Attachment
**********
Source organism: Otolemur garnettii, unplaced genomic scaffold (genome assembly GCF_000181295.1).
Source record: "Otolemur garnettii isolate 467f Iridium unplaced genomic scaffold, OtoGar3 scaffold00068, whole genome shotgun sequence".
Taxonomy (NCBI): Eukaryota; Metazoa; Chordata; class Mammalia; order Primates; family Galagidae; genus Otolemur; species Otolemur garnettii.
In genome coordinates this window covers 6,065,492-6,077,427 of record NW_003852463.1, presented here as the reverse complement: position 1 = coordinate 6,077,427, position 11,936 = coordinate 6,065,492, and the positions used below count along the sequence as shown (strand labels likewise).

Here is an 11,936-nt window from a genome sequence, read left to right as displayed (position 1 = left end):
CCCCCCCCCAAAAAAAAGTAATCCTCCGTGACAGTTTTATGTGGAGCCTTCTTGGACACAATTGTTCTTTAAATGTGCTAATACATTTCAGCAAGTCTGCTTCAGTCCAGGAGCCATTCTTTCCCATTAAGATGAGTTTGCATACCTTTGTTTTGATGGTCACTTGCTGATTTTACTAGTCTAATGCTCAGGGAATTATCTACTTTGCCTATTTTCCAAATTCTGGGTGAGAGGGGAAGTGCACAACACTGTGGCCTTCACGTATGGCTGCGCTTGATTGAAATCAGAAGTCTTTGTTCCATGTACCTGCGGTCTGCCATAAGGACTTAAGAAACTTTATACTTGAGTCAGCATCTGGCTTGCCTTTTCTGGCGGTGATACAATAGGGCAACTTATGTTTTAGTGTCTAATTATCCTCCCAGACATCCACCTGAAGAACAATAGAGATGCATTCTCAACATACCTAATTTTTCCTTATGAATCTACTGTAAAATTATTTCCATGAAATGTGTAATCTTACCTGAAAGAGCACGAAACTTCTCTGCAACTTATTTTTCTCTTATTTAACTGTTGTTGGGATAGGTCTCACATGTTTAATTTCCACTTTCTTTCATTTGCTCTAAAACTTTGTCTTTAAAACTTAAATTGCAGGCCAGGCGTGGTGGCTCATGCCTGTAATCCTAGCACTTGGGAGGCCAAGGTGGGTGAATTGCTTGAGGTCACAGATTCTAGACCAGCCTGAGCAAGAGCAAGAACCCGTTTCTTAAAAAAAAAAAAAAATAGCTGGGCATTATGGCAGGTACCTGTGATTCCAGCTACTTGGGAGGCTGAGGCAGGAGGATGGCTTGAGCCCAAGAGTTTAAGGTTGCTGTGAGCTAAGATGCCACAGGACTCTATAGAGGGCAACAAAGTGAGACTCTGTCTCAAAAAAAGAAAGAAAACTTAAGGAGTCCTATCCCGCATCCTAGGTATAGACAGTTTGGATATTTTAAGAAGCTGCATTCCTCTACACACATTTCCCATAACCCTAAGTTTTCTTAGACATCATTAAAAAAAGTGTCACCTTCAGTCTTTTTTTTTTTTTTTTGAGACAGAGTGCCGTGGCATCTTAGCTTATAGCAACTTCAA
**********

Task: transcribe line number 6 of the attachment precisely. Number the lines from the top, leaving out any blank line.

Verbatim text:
CCCCCCCCCAAAAAAAAGTAATCCTCCGTGACAGTTTTATGTGGAGCCTTCTTGGACACAATTGTTCTTTAAATGTGCTAATACATTTCAGCAAGTCTGCTTCAGTCCAGGAGCCATTCTTTCCCATTAAGATGAGTTTGCATACCTTTGTTTTGATGGTCACTTGCTGATTTTACTAGTCTAATGCTCAGGGAATTATCTACTTTGCCTATTTTCCAAATTCTGGGTGAGAGGGGAAGTGCACAACACTGTGGCCTTCACGTATGGCTGCGCTTGATTGAAATCAGAAGTCTTTGTTCCATGTACCTGCGGTCTGCCATAAGGACTTAAGAAACTTTATACTTGAGTCAGCATCTGGCTTGCCTTTTCTGGCGGTGATACAATAGGGCAACTTATGTTTTAGTGTCTAATTATCCTCCCAGACATCCACCTGAAGAACAATAGAGATGCATTCTCAACATACCTAATTTTTCCTTATGAATCTACTGTAAAATTATTTCCATGAAATGTGTAATCTTACCTGAAAGAGCACGAAACTTCTCTGCAACTTATTTTTCTCTTATTTAACTGTTGTTGGGATAGGTCTCACATGTTTAATTTCCACTTTCTTTCATTTGCTCTAAAACTTTGTCTTTAAAACTTAAATTGCAGGCCAGGCGTGGTGGCTCATGCCTGTAATCCTAGCACTTGGGAGGCCAAGGTGGGTGAATTGCTTGAGGTCACAGATTCTAGACCAGCCTGAGCAAGAGCAAGAACCCGTTTCTTAAAAAAAAAAAAAAATAGCTGGGCATTATGGCAGGTACCTGTGATTCCAGCTACTTGGGAGGCTGAGGCAGGAGGATGGCTTGAGCCCAAGAGTTTAAGGTTGCTGTGAGCTAAGATGCCACAGGACTCTATAGAGGGCAACAAAGTGAGACTCTGTCTCAAAAAAAGAAAGAAAACTTAAGGAGTCCTATCCCGCATCCTAGGTATAGACAGTTTGGATATTTTAAGAAGCTGCATTCCTCTACACACATTTCCCATAACCCTAAGTTTTCTTAGACATCATTAAAAAAAGTGTCACCTTCAGTCTTTTTTTTTTTTTTTTGAGACAGAGTGCCGTGGCATCTTAGCTTATAGCAACTTCAA